Crossing international borders by bike has perhaps obviously been a pattern of mine over the last couple of years. Each crossing has its own unique flavor and is more or less memorable depending on the details involved. Some crossings felt like triumphant transitions from one way of living to a whole new world of potential. Others were quick, easy and somewhat lackluster. One thing is for sure: the more difficult an experience is, the more you remember it. I don’t think I’ll be forgetting my entry into Bolivia anytime soon…
On the route South out of Cusco, one has various biking routes to choose from in order to enter Bolivia, but all options must either go East or West around Lake Titicaca, the enormous body of water shared by Peru and Bolivia. The obvious way to go is West around the lake through Puno, then cutting around the South shore to cross into the small Bolivian gringo trail stopping point of Copacabana. Obviously, the obvious way is just not that interesting, nor is it my style. Eastward ho!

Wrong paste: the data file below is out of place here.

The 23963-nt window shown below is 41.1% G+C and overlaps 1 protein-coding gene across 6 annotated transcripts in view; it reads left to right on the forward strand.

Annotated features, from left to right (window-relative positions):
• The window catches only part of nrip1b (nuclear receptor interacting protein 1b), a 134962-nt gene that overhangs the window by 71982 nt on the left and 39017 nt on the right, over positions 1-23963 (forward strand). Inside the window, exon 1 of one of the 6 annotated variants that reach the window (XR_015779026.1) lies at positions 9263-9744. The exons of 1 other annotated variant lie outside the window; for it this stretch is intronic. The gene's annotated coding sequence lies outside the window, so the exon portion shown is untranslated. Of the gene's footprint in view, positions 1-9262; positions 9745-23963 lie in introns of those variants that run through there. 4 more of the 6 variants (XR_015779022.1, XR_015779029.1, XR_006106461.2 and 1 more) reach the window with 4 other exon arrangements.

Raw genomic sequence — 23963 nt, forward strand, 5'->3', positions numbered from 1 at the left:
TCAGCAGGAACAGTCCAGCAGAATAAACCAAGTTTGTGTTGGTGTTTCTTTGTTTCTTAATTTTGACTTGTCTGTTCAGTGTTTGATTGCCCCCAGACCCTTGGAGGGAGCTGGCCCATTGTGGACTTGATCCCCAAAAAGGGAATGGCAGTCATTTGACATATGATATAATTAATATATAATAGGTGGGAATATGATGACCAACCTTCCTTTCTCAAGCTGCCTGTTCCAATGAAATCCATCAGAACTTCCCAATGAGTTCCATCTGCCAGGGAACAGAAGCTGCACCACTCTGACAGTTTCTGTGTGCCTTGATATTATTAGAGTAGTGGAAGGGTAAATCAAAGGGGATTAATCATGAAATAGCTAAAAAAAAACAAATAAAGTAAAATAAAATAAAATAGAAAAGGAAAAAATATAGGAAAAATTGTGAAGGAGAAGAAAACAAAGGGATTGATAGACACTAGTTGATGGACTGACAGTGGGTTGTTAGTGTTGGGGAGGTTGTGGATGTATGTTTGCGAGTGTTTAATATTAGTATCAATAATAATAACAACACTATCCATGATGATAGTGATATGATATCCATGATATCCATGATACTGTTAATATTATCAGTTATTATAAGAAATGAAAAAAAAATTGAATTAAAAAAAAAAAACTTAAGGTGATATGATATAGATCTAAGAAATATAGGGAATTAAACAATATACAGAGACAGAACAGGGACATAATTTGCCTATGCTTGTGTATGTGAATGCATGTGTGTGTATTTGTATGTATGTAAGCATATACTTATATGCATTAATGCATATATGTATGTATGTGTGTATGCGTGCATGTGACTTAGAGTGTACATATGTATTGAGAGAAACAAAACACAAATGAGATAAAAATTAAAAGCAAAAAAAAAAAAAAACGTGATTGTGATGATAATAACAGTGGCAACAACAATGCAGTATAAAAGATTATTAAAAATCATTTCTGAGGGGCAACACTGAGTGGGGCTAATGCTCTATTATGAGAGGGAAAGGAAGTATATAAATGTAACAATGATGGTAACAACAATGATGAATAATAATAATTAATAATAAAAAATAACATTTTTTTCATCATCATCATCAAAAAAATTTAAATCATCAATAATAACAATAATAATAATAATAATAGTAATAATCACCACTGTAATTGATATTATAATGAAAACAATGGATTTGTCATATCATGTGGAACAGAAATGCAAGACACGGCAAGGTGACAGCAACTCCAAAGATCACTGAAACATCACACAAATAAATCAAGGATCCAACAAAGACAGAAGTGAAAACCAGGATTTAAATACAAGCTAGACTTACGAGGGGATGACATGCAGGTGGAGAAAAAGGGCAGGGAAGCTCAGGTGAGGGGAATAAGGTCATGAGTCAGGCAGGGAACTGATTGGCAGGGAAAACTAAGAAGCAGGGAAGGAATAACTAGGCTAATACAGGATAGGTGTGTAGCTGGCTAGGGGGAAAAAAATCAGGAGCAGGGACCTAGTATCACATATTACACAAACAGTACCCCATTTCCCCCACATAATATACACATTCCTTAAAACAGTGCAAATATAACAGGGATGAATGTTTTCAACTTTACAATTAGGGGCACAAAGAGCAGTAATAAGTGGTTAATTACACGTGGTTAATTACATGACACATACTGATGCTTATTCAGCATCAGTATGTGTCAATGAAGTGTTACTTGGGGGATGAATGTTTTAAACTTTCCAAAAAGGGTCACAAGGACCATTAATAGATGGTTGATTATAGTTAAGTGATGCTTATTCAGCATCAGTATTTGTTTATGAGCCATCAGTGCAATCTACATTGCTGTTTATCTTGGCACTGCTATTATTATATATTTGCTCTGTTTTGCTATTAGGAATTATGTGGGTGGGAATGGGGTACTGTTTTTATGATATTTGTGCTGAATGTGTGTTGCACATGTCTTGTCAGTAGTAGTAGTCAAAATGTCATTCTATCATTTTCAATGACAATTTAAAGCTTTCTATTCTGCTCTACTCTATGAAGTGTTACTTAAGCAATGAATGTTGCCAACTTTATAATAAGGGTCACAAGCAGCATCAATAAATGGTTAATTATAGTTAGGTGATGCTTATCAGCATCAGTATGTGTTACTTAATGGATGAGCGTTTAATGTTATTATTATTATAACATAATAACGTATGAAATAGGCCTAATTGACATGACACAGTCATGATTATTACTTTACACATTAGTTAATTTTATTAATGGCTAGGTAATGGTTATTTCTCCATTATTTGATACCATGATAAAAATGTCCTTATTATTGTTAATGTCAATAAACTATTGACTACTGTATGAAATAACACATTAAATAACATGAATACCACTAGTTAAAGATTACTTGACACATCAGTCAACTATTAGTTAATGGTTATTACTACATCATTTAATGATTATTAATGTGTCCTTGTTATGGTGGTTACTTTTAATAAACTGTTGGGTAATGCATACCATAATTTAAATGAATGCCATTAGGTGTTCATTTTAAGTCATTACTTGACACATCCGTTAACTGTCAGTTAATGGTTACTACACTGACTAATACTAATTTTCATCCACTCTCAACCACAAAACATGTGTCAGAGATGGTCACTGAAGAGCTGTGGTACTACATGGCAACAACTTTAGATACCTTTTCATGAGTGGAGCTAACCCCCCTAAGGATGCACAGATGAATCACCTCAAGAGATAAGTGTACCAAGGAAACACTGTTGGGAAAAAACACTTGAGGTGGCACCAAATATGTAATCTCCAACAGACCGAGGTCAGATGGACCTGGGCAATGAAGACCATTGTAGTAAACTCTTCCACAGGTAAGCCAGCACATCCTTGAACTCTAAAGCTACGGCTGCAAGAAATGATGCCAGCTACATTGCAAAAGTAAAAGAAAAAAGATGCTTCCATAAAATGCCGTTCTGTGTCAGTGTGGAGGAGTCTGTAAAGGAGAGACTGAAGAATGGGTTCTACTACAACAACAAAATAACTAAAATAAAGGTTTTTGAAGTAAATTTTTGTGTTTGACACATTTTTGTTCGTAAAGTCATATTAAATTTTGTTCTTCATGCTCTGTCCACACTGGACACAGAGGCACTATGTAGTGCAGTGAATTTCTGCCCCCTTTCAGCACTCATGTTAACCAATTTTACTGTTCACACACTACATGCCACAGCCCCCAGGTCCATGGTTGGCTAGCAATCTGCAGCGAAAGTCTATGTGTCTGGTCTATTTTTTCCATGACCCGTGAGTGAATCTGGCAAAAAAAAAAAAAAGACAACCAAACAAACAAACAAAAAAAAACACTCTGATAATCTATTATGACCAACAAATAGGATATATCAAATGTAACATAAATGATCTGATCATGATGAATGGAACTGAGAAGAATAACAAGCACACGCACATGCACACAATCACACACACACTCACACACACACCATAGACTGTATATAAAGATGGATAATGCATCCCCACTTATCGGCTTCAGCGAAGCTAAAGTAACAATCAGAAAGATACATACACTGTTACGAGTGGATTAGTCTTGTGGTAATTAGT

I’d already taken a day off to bus to Puno to resolve my soaking wet and illegally faded passport stamp and returned to Huancané. Now ready to cross the border fully legally. Or so I thought.
With newly dried and legally stamped-out passport, I return to previously scheduled plans of descending the Eastern side of Lake Titicaca into Bolivia. Arriving at the border was oddly similar entering Guatemala from Mexico over a year back. No customs or border offices at the border proper. Just a small statue with “Bolivia” engraved to face the Peruvian direction and Peru on the opposite side.